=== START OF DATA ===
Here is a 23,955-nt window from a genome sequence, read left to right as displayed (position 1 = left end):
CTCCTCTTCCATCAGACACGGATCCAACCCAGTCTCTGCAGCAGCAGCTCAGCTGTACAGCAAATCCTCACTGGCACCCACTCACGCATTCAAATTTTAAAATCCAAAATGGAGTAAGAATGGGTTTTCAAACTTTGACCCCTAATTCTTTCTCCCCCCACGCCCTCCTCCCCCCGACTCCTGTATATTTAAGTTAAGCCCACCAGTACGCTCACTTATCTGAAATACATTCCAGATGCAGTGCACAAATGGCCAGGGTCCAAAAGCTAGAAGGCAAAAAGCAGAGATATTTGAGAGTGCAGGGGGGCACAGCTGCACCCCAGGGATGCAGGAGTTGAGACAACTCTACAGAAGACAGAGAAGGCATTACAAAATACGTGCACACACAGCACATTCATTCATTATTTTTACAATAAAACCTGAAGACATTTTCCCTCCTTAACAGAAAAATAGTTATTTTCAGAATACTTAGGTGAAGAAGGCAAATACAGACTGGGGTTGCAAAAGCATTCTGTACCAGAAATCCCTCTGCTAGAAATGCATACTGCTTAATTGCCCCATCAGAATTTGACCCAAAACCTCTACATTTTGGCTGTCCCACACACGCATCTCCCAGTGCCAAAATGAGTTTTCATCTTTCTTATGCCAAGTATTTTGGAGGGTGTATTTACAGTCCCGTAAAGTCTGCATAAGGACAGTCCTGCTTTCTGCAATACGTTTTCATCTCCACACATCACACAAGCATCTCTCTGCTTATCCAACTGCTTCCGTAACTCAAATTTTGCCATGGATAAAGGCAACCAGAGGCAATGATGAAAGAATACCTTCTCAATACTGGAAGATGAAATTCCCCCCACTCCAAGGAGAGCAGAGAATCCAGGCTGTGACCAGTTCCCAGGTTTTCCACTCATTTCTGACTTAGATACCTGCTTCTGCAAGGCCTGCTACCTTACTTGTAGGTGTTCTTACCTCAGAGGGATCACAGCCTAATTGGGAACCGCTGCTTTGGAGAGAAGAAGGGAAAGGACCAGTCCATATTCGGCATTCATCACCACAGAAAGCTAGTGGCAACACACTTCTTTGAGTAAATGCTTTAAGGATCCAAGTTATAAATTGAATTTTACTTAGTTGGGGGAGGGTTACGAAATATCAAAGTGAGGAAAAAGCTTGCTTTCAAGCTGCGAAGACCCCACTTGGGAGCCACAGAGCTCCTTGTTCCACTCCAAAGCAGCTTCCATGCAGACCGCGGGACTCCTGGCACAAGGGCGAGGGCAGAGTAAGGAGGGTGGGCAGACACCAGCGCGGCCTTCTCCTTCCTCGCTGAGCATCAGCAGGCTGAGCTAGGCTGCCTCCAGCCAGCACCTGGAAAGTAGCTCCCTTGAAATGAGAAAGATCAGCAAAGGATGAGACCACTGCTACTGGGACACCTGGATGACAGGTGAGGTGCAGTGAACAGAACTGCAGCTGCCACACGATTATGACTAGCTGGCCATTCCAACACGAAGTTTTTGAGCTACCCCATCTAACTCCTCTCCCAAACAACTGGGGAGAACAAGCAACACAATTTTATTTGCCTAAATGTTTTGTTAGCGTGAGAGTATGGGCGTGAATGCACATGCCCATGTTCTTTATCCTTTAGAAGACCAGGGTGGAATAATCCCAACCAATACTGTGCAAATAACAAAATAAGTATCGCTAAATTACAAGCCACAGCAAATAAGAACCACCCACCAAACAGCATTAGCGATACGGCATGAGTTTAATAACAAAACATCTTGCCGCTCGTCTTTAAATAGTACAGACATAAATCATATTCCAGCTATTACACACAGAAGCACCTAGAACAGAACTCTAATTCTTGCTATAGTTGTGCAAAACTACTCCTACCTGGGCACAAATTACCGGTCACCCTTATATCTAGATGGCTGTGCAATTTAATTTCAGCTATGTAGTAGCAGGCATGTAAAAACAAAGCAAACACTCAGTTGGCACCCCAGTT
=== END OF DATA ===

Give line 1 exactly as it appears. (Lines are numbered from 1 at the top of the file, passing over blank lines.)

Here is a 23,955-nt window from a genome sequence, read left to right as displayed (position 1 = left end):